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The specialist international beekeeping organisation
This means there is a high rate of land erosion from water and wind, and significant biodiversity loss. This is leading to a bleak future for young people.
Two areas of degraded land in the Lake Tana catchment area will be reforested, working closely with the local community to close an area currently used for open grazing. While this forest naturally regenerates, it will receive additional tree planting of the best nectar-giving species.
As this area becomes re-forested, a wealth of natural resources will return and honey bees will re-populate the area. Through methods of sustainable beekeeping, honey bees will provide a financial benefit for the local people.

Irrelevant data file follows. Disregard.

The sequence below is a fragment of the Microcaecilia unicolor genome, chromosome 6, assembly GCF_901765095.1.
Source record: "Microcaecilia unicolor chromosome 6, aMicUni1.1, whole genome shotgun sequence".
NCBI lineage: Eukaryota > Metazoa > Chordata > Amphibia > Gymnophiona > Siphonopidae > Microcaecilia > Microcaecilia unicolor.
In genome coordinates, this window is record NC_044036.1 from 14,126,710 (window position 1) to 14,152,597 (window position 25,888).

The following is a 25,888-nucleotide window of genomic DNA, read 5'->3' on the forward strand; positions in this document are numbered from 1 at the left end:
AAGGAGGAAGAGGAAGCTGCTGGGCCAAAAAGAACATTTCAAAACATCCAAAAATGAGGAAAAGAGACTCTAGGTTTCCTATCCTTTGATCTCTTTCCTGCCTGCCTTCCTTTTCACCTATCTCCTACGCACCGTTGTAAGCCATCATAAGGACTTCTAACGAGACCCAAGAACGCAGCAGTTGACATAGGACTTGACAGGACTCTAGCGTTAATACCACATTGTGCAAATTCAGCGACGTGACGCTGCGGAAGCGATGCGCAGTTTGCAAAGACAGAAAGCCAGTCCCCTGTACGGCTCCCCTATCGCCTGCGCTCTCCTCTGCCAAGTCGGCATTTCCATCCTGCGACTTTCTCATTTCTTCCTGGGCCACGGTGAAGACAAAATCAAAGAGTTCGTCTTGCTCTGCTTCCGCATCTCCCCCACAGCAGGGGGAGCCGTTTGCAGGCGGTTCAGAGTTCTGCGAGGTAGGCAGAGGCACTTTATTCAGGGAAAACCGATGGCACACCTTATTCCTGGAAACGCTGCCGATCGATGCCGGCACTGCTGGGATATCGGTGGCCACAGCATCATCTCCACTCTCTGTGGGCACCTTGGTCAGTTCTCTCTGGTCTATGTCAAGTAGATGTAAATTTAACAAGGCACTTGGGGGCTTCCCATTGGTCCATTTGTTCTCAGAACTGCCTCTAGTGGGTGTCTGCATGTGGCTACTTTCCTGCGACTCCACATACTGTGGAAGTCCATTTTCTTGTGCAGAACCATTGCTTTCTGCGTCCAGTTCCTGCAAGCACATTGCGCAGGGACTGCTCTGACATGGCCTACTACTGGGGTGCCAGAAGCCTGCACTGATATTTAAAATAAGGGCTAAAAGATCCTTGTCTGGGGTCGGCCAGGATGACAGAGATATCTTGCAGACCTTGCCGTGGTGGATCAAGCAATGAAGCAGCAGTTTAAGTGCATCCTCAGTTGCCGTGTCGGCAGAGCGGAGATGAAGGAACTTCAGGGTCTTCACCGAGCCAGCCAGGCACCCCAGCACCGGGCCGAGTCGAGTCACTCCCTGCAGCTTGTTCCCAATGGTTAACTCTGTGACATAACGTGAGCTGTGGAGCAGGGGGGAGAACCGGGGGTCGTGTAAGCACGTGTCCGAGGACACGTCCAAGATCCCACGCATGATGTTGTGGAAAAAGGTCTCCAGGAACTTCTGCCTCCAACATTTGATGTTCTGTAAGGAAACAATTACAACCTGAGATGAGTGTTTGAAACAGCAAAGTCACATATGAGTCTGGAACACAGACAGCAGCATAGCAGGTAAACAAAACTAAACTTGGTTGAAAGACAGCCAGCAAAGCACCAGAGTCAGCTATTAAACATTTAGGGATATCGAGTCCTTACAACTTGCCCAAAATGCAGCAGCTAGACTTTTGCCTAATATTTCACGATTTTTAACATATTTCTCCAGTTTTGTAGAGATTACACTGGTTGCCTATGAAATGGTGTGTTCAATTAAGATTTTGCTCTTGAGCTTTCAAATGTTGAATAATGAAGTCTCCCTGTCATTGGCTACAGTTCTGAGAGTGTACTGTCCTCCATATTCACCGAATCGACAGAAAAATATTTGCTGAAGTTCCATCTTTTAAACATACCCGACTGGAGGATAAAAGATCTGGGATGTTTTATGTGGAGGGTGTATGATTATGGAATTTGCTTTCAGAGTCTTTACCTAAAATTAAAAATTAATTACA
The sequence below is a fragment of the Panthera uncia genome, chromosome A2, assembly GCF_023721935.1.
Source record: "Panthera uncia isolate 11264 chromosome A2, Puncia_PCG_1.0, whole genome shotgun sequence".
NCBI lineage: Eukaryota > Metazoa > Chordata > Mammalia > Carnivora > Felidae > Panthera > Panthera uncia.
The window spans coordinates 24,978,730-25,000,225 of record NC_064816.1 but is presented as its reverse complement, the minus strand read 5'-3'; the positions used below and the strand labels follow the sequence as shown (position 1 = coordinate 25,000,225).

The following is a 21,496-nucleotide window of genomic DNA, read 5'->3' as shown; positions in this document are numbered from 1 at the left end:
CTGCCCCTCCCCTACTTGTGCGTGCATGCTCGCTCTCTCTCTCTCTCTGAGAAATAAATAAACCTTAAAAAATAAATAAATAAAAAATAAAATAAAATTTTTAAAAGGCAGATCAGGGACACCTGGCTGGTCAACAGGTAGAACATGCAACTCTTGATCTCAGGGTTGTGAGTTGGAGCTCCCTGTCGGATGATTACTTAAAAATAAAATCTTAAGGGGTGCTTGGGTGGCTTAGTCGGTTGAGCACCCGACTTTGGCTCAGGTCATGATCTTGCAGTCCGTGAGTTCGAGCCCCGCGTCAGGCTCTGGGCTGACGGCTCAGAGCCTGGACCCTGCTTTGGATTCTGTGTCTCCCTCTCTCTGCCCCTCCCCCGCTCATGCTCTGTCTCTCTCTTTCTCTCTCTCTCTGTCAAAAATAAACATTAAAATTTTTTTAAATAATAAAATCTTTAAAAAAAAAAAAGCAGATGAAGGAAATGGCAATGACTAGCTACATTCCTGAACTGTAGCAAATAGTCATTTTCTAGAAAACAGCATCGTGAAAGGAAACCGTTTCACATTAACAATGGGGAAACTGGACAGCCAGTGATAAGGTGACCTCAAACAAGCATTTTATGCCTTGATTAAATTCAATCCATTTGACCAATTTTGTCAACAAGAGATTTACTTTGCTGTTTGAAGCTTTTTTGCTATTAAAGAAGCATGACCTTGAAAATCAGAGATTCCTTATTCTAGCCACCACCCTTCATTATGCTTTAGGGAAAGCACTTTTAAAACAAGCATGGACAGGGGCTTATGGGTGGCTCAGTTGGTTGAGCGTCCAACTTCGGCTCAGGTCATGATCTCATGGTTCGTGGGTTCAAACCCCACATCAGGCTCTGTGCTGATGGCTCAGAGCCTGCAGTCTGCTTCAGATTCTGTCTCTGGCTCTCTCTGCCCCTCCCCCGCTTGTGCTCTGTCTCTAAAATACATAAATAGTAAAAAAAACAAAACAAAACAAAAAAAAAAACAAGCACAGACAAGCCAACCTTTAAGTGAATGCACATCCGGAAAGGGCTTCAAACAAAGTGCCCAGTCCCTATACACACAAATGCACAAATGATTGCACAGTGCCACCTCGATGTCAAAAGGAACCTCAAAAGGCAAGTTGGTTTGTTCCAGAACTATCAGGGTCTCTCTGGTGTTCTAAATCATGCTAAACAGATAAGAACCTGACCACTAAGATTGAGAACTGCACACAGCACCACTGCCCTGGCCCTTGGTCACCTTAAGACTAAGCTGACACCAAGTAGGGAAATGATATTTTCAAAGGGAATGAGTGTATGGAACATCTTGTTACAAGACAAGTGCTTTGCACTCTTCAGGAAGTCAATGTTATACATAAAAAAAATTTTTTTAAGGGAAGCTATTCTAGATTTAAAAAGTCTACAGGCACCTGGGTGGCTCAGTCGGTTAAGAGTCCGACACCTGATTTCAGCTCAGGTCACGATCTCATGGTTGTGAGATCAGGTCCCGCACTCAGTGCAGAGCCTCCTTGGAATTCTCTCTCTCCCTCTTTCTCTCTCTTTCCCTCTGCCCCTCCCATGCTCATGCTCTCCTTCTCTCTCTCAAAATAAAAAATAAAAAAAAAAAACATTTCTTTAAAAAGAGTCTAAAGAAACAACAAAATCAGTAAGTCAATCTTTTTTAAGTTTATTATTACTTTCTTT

This project will provide beekeeping training to people in two villages in the Lake Tana catchment area. This will give them the skills and knowledge to be able to benefit from the honey bees, and from the re-foresting process.
One village called Ysala has already been identified, by Bees for Development Ethiopia, as an ideal candidate for this project. A second village will soon be chosen after thorough research.
Women-headed households earn just £250/year and landless youth earn around £320/year.
New beekeepers, means new livelihoods. We will be training young landless women and men in beekeeping, giving them a way to earn a living and to secure a better future. Soon they will be able to construct low-cost beehives, learn good honey and wax harvesting practices and understand how best to market and trade their new products.